It isn't just the delicate balance of flavors that makes sushi-making such a revered art form. Sushi chefs also take great pride in presentation, carefully considering aspects such as color and texture, to create a cuisine that's as pleasant to look at as it is to eat. Such is the case at Tokyo Japanese Restaurant, where chefs roll more than 25 different maki and create 21 distinctive hand rolls, using tender octopus, spicy tuna, or a distinctive mix of peanuts and avocado to differentiate the various choices. Guests can feast their eyes on their perspective orders on the photo-rich menu, which gives them a glimpse into what their maki roll will look like so they aren't as nervous when they meet it in person.
In addition to featuring meticulously sliced orders of nigiri and sashimi, the menu also features a number of traditional Japanese entrees. Crispy vegetable tempura, beef teriyaki, and hibachi-grilled shrimp each showcase a specialized form of cooking that demonstrates the restaurant's deep ties to Japanese tradition.
One side of Fuji Sushi & Hibachi Grill is all fiery spontaneity, where hibachi chefs grill, slice, and flip entrees in front of spectating diners. The other side embraces artful arrangement in the form of gyoza and maki rolls plunked into bento box compartments and sushi nestled into neat rows under flowery garnishes. Both sides, however, clearly prize presentation. Chefs create a spectrum of cooked and uncooked Japanese dishes at the eatery, including 16 specialty rolls, teriyaki-dressed meats, and noodle soups. Their à la carte sashimi layers slices of fresh seafood over rice, running the gamut from classic tuna to surf clam, a type of mollusk named for its best sport.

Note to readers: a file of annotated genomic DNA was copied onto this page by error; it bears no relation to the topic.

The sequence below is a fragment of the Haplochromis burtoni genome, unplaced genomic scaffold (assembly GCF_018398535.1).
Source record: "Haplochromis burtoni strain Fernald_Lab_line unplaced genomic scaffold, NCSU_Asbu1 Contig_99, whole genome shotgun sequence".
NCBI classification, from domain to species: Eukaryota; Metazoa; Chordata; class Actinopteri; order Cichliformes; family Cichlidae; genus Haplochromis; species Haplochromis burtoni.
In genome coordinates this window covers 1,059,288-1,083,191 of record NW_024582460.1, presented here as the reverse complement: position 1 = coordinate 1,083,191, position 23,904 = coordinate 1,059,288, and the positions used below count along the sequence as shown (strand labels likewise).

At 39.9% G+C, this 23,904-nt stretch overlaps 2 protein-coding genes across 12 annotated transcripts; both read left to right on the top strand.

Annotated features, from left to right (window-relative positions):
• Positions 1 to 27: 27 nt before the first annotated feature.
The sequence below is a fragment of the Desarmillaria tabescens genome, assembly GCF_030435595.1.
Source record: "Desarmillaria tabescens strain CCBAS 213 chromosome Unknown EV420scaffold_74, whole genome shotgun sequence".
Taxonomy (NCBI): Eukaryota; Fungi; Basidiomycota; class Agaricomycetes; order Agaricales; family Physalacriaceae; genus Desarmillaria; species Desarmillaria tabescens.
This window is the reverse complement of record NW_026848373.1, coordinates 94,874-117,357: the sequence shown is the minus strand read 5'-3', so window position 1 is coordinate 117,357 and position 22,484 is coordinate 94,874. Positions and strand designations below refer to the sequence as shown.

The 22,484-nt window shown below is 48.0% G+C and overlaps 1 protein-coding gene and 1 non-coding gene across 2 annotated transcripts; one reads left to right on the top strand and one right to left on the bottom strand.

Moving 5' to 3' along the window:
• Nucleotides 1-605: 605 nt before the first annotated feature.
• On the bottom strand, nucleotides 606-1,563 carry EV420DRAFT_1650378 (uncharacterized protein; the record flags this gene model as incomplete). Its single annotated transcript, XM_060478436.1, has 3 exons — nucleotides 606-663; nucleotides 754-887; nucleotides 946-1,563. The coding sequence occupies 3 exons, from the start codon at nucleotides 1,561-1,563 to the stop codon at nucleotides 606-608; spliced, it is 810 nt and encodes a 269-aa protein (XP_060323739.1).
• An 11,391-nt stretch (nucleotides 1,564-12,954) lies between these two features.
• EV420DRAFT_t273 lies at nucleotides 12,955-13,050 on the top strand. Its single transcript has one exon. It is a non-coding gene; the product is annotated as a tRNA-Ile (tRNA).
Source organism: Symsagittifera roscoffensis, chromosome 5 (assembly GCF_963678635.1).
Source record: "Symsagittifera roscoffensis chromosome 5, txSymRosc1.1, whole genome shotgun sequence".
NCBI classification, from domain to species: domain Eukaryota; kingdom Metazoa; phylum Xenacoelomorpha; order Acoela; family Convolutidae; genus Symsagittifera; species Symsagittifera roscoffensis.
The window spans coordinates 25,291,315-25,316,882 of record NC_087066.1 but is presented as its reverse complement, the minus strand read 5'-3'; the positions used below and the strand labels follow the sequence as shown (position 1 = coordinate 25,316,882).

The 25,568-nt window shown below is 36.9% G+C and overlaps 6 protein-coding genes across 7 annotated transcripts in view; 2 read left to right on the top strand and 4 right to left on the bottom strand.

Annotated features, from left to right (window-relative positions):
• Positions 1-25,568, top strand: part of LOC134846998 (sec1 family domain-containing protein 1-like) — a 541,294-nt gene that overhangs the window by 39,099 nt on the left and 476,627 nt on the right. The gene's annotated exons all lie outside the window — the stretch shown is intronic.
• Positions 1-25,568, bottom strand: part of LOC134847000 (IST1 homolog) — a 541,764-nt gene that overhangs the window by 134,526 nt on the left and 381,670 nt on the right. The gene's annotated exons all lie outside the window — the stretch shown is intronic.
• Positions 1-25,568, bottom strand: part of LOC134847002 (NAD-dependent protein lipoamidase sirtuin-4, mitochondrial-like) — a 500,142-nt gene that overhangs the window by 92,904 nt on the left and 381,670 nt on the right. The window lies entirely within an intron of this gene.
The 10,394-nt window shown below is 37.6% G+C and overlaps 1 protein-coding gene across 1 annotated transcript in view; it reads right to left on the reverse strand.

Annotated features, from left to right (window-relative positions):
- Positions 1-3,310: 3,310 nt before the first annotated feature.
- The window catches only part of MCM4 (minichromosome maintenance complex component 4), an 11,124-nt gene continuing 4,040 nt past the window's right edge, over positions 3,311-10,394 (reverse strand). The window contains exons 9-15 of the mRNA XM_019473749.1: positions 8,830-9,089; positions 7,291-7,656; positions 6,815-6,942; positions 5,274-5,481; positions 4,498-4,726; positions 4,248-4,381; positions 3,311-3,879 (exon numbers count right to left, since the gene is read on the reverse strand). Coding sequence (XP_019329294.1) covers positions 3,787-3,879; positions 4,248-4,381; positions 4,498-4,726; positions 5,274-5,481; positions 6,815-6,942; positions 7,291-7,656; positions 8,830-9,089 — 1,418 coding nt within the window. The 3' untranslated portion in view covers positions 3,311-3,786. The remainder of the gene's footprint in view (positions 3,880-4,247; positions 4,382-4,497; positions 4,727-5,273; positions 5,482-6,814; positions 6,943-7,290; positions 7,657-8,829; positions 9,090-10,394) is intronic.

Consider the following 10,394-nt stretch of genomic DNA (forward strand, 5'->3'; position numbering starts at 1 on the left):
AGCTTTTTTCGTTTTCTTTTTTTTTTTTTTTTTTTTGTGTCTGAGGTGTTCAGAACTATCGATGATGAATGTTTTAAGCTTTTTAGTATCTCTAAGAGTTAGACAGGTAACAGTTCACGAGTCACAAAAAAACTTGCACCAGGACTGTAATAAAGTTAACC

Tokyo chefs employ traditional Japanese culinary techniques when they dunk shrimp in tempura batter, douse beef with teriyaki sauce, and sear cubes of hibachi chicken. They flaunt this same technical virtuosity at the sushi bar, where they concoct maki rolls with classic ingredients, such as salmon and shrimp, as well as more eclectic morsels of fried chicken and peanuts. As Japanese figurines stand guard nearby, these sushi masters also trim thin slices of tuna and red-snapper sashimi to lay over small mounds of rice or gaping holes in the knees of their diners’ jeans.
The chefs at Tokyo Sushi & Hibachi perform culinary feats over sizzling hibachi grills and behind the sushi bar. They roll lobster and salmon together, topping it with tuna and the chef’s special sauce, to create the red lobster roll and cook chicken katsu to fit inside dinner bento boxes. Other Japanese offerings include hibachi steak, Japanese noodles, and fried rice dotted with pineapple.